This is where the environmental issues have occurred, not at seven or 8,000 feet. So I'd want some assurance from the operating company that all of these things have been looked at and that they were handling them well.
RAZ: OK. So we know that fracking is, basically speaking, a combination of sort of pushing pressurized water, chemicals and sand into rocks to break it up, to release the oil. There's also something called horizontal drilling. That is another technology that is fueling the oil boom. Can you talk a little bit about the difference and what that's about?
GROAT: Well, in past technology days, you drill the vertical well and you completed it and you produced what you could from a conventional reservoir. Now the ability to drill down several thousand feet and then to turn literally the drill bit around and go sideways and go horizontally for thousands of feet gives us the opportunity to sweep or to penetrate a reservoir in a horizontal direction, not just a vertical direction. So that's what's made shale gas and shale oil such a viable resource, the combination of horizontal drilling, accessing a huge area of reservoir, and then the fracking process, which itself props open those cracks and allows the liquid or the gas to flow to the well.
RAZ: From an environmental perspective, I wonder if there's a downside here too. I mean, it seems to send a signal that we shouldn't worry about consumption and about conservation and those kinds of things.
GROAT: Well, I think there is a danger here - the fact that we drill so many wells. If you look at the number of wells that have been drilled in North Dakota, just in recent times - or in Louisiana or the Barnett - the numbers of wells are huge, which increases the opportunity for bad things to happen environmentally and procedurally in developing the resource. We also are not dealing, of course, with the question of greenhouse gases and carbon dioxide as we continue our hydrocarbon dependence.
We are certainly boosting the economy. We're providing a resource that we know how to use and love to use, and so that aspect of it is going to be extremely good for the world economy. But the environmental side needs to be paid attention to and certainly can be handled, I think.
(SOUNDBITE OF MUSIC)
RAZ: Charles Groat from the University of Texas. Now, since the 1960s, the center of gravity for the world's energy supply has been the Middle East. But many oil experts, including Amy Myers Jaffe of Rice University now believe that power center will soon shift to North and South America and fast.
AMY MYERS JAFFE: That in, you know, five or 10 years' time, we're a major oil-producing region, where our production is going up, you know, dramatically, not by, you know, 10 percent, but by considerable volumes.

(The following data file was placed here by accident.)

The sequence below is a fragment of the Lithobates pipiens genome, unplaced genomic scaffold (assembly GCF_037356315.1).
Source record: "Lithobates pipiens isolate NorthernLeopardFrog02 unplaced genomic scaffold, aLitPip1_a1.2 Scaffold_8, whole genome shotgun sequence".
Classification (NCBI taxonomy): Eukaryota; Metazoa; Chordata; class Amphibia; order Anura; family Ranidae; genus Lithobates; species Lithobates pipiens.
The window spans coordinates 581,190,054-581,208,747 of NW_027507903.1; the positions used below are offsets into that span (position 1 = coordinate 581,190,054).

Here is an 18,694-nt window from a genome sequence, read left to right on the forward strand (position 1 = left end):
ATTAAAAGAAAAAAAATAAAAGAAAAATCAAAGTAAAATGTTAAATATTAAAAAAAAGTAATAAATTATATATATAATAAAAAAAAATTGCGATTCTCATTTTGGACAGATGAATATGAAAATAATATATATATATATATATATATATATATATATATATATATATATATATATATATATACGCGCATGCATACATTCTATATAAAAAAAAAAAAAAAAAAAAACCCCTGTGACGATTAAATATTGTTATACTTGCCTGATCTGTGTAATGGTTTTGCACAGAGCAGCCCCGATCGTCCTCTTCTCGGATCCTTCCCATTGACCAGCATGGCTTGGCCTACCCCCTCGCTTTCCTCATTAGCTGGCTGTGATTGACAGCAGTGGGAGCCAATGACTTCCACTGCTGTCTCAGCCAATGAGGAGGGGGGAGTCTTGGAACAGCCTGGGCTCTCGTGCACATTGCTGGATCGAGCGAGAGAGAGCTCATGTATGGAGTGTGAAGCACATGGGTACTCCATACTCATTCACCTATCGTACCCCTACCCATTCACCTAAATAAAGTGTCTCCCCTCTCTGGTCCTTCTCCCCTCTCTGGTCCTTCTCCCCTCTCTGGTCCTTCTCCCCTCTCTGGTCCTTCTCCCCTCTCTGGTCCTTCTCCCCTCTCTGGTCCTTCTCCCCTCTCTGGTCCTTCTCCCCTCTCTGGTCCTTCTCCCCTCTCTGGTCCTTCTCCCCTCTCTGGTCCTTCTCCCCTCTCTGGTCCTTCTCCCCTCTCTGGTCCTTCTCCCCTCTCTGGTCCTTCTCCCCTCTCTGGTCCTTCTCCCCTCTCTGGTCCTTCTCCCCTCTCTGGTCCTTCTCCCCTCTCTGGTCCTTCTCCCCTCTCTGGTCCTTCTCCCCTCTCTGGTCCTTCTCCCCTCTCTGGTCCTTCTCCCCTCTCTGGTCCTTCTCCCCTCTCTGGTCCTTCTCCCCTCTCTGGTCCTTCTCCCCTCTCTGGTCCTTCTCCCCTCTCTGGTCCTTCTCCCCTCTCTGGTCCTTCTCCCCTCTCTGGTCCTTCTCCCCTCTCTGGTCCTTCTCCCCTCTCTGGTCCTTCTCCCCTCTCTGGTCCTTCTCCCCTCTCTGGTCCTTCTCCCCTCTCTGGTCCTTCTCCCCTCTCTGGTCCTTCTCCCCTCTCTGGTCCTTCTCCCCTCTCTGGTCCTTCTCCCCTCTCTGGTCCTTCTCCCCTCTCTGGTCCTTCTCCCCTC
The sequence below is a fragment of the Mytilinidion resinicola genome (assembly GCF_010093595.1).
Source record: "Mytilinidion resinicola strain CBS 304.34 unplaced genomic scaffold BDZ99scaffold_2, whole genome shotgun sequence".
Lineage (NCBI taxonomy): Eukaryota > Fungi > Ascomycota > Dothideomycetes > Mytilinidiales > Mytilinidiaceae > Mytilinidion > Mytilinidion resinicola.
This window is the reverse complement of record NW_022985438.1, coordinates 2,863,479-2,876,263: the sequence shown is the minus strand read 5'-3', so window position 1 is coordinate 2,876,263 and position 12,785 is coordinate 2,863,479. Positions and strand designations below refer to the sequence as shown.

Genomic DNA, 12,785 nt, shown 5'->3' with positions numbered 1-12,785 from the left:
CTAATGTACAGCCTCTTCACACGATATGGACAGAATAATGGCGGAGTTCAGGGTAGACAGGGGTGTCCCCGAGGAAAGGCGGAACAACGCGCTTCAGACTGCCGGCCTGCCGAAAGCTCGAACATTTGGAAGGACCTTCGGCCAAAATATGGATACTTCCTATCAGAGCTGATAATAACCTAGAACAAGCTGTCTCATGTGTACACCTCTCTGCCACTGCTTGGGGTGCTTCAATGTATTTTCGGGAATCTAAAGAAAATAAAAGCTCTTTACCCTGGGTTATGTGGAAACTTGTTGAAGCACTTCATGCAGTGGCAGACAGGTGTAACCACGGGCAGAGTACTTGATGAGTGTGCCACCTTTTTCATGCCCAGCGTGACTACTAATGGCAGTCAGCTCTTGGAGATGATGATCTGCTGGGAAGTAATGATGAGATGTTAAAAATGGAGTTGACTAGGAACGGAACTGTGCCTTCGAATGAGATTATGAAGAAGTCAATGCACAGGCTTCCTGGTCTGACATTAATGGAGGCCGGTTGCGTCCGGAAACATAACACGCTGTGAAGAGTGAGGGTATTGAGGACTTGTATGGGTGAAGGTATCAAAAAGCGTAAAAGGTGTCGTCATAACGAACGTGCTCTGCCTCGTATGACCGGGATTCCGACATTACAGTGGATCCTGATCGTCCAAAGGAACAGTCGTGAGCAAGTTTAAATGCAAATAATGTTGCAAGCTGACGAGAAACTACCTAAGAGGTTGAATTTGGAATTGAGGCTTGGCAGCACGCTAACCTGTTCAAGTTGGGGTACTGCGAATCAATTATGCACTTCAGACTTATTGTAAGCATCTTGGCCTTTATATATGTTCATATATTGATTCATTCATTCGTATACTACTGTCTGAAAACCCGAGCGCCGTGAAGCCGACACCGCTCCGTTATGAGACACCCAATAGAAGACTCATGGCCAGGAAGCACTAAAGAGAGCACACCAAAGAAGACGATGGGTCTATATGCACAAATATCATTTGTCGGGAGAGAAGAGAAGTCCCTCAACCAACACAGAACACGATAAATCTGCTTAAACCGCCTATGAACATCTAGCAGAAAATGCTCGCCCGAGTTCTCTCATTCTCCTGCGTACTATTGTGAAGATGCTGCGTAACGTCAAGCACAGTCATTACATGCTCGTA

RAZ: Let's talk about the geopolitics of all this for a moment, because if the center of gravity is shifting to North America and South America, what does that mean for the Middle East in the next five, 10, 15, 20 years?
JAFFE: So it's going to be a turbulent time in the Middle East that's going to absolutely propel more and more investment into the energy resources in the Americas, and I do think you're going to really have a shift in the geopolitics. We are already seeing an impact on Russia. Just from the fact that we have so much natural gas here in the United States, we're not importing liquefied natural gas, LNG.
What that means is that LNG that we might have bought, that natural gas is being diverted to Europe. And because the Europeans can buy LNG, they're buying less natural gas from Russia. So Russia would only supply 10 percent of European natural gas demand by, say, 2030. Well, that means the Russians are no longer powerful.
RAZ: If oil and gas equal power, then your argument is that the power of the United States will actually increase and the power of countries like Russia and Middle Eastern states will decrease.
JAFFE: So I wouldn't say that oil is power, per se. It's really more my vulnerability. If you could cut off my oil, and that's going to harm my economy, then that's a vulnerability I have. The United States is going to be much less vulnerable to those kinds of shocks or events. And then the leverage that a Russia or an Iran might have over Europe or over the United States is lessening, and so therefore the power structure changes.
RAZ: Amy, for the past 10 years, there's - we've been talking about alternatives to oil, options like nuclear energy and wind power and solar power, but it seems to me that if the United States has this potential and this capacity, then all of those arguments and all of those hopes will also be diminished.
JAFFE: Well, I think the way we need to look at it is that if we're going to produce domestic oil and natural gas, and we're going to get extra royalties and revenues from that extra oil and natural gas, then we should be investing that extra income in R&D for solar, for better, safer nuclear. And the reason that that's a forward-looking thing is that we don't have the commercial technology now.
The administration put a lot of money into subsidizing existing companies with existing technologies, and we've just had three solar panel companies, you know, go bankrupt. So the point is you can't force a technology that's not commercial. So the money that we're spending, rather than subsidize things that are not going to be competitive, we need to actually use that money to do R&D to create technologies. The same way that the industry created these technologies to produce national gas, and it turned out so commercially successful.
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RAZ: Amy Myers Jaffe from Rice University. Domestic production of oil, by the way, is increasing so fast that according to the U.S. government, in just three years, production will be growing faster than the rate of demand. Transcript provided by NPR, Copyright NPR.